As a youngster in North Carolina, “Jimmy” Boswell saw two televised Easter films that caused him to become intrigued by Jesus. He started attending the Disciples of Christ church in his hometown, Wilson, and was soon delving deeply into the gospel accounts of Jesus. When he began to get upset by some of the inconsistencies he found among the gospels, he was encouraged by mentors in the church and, later, Barton College, to make use of good scholarship in seeking to understand such discrepancies. That kindled in him a lifelong interest in searching for “the historical Jesus.”
In 1973, Boswell went to Germany intending to write a play about Jesus, but when he came across Joachim Jeremias’ newly published The Proclamation of Jesus, it acted as a counterweight to some of the extremely skeptical scholarship Boswell had earlier encountered. He then decided that he must write a novel about Jesus, and has spent the last forty-five years pursuing that goal. His previously written Yeshua bar-Yosef (Jesus Joseph-son) has never been published.
The Dead Sea Gospel, which he began some thirteen years ago, is his latest effort, and he thinks and hopes, his best.
Boswell has served or been involved with churches in six American states (see below). At one point, he traveled around in Israel for several weeks and then spent a year on a Greek island, writing. He lived for about eight years in Germany where he met and later married Dr. Elke Segelcke, who is professor of German and European Studies at Illinois State University in Normal, Illinois where the couple and their cat now make their home.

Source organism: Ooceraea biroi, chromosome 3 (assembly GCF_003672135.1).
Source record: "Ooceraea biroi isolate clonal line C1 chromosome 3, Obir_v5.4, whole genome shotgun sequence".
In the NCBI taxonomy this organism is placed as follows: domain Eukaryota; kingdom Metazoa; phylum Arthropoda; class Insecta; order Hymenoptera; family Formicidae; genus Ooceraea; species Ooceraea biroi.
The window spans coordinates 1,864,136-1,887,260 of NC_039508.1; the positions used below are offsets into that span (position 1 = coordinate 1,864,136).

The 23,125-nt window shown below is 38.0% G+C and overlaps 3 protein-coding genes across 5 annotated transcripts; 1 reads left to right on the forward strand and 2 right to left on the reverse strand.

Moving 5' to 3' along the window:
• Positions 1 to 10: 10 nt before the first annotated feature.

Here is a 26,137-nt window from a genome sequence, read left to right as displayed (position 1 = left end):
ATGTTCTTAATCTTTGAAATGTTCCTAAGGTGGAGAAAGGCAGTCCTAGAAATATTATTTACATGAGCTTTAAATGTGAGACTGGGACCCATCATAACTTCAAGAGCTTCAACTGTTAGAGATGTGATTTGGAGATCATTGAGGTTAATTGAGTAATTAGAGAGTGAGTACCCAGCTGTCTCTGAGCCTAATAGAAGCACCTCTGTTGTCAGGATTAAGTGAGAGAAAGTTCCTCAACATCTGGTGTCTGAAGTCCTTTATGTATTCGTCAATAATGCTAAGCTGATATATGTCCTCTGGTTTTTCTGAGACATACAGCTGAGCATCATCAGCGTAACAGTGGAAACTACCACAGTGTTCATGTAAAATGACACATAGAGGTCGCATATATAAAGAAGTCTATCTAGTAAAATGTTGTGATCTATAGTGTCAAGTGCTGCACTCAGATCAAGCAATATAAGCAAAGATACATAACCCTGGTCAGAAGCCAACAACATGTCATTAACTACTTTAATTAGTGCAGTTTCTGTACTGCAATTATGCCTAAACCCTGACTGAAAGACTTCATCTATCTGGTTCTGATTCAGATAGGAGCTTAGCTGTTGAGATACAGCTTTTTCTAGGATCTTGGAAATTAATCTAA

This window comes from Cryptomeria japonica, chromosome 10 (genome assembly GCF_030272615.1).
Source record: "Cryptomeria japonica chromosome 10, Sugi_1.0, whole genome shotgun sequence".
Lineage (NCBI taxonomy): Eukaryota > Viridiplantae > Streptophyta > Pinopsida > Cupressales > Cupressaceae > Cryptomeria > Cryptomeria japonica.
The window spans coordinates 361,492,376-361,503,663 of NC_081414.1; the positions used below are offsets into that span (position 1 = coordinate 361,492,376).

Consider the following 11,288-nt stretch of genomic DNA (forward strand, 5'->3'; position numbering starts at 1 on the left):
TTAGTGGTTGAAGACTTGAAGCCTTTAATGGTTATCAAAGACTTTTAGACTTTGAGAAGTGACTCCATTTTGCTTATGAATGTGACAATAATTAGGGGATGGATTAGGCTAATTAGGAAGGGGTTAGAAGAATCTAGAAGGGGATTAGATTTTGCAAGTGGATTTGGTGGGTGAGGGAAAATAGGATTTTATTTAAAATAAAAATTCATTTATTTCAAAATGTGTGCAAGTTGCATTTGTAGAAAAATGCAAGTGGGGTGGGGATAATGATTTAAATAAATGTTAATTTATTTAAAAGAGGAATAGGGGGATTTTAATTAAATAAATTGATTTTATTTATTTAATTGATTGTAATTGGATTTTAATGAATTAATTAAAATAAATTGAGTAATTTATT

“THE DEAD SEA GOSPEL is a serious and honest attempt to lift up certain truths about Jesus,” Boswell says, adding that “because the field of Jesus research is such a much-plowed field, I hesitate to say what I am about to say: Audacious as it sounds, I feel that in this novel I may have been able to give voice to three or four compelling insights about Jesus that are rather unique, and -- I hope -- correct. I am not going to reveal just now what those insights are, for I want to wait and see whether readers and/ or scholars will discover and possibly affirm them on their own.”
Boswell’s The Dead Sea Gospel is available on Amazon. He welcomes and encourages honest comments about it there and on this site, both positive and negative.
from the Acknowledgments page--
DEEP GRATITUDE TO
Disciples of Christ faith communities in
Wilson, Cove City, Raleigh, Williamston, Bath, Pantego, Greenville,
Engelhard, Middletown, Rountree, Stokes, & Rocky Fork, NC;
Brookside (UCC), NJ; Newtown, KY; Overland, MO;
Chula Vista & Oceanside, CA;
Bloomington, Normal, Colfax, Arrowsmith,
Bellflower, and Gibson City, IL
and to Barton College,
East Carolina University,
Drew Theological Seminary,
Lexington Theological Seminary
and to professors
Mildred Hartsock†, C. H. Hamlin†, Gene Purcell†,
Carl Michalson†, Norman Rosenfeld†,
William O. Paulsell, Sharyn E. Dowd, and Tony Dunnavant†
and to helpful readers and critics
Barb Dennis, Andrew Weeks, Jim van der Laan, Louella Pence,
Steve Larson. the Culpeppers, Russ Rutter, Dennis Pendleton,
Ron Bell, Steve Newman, Jim Turner, Jim Pryune, John Kirk,
Laura Owens, Mary Lou Steadman, Scott Woolridge, the Jumpers, Bob Livermon, George Hastings, Franceine Perry†, Sallie Smyth,
Debbie Hensley, the Hubbards, Kenneth Lester, Jerry Riddling,
Carol Colvard Cason, Mollie Ward, Jackie Clement
and special thanks to Mary Knutsen for helping me find courage
and to my wondrous sister Debby, & especially my beloved Elke
and to Mom† and Dad, so dear to my heart
and to influential scripture scholars
E. P. Sanders, Paula Fredriksen, Bart Ehrman, Reza Aslan
Joachim Jeremias†, John P. Meier, Dale C. Allison
and to Christopher D. Schmitz for help with the self publishing.